The more powerful 911 Carrera S features a 3.8-liter flat-six that generates 400 horsepower at 7,400 rpm and 325 pound-feet of torque at 5,600 rpm. With the seven-speed manual, the Carrera S will accelerate from 0 to 60 mph in 4.3 seconds with a top speed of 188 mph. Add the optional PDK transmission and Sport Chrono package, and the Carrera S will make the dash from 0 to 60 mph in just 3.9 seconds.

Most reviewers have only had the opportunity to test the more powerful Carrera S model, and in general, they gush about the Porsche’s refined engine and slick-shifting transmissions. Some prefer the seven-speed manual, saying that its light, precise throws make the 911 a blast to drive. On the other hand, many test drivers agree that the PDK automated manual is so well-programmed and engineered, that it would be a mistake to overlook it.

Porsche has added a start/stop function to the new 911 Carrera, and in general, reviewers agree that the system isn’t jarring in stop-and-go traffic. The EPA reports that the 911 Carrera gets 20/28 and 19/27 mpg city/highway with PDK and manual transmissions, respectively. A similarly-equipped 911 Carrera Cabriolet returns the same fuel averages. The more powerful Carrera S model gets 20/27 mpg with the PDK and 19/27 mpg with the manual. The Carrera S Cabriolet gets 19/27 mpg fuel economy with either transmission.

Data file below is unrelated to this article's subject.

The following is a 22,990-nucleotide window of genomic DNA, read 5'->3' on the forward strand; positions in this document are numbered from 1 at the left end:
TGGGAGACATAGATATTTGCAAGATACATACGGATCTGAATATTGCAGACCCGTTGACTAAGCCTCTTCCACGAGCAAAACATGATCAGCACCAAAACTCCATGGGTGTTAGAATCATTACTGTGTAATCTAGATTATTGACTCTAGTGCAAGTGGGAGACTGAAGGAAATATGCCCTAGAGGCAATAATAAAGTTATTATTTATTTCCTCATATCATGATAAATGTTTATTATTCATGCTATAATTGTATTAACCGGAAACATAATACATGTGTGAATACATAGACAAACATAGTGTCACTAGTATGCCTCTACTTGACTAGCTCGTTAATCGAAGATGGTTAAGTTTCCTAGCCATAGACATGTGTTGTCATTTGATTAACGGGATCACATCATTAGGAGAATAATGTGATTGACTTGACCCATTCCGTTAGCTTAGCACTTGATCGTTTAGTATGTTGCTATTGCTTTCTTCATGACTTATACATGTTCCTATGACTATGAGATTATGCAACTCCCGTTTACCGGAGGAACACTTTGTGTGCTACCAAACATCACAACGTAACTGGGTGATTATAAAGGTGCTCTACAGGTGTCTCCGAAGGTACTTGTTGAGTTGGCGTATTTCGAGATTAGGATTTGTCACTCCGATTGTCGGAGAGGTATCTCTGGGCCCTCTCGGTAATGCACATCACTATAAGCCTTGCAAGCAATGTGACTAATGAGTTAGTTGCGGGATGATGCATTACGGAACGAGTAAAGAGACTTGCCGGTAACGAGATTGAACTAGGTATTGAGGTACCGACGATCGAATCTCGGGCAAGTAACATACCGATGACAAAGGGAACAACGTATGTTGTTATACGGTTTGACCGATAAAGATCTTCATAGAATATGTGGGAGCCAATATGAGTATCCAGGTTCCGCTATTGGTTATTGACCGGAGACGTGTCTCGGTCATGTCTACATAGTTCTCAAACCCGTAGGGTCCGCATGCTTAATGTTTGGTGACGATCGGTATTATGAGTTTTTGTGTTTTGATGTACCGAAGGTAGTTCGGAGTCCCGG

• "Surprisingly, the seven-speed stick isn't at all confusing to use: a clever solenioid-based lockout prevents access to the seventh-gear gate unless you've already engaged fifth or sixth." -- Automobile Magazine 
  • "The new flat-6 engine produces strong acceleration and sounds fantastic doing it." -- Edmunds 
  • "In a push for greater fuel economy, Porsche added an idle-stop system to the 911, shutting down the engine at stop lights. This system can be turned off at the push of a button, but I did not find it particularly intrusive, and it helps the car turn in an EPA-rated fuel economy of 20 mpg city and 27 mpg highway." -- CNET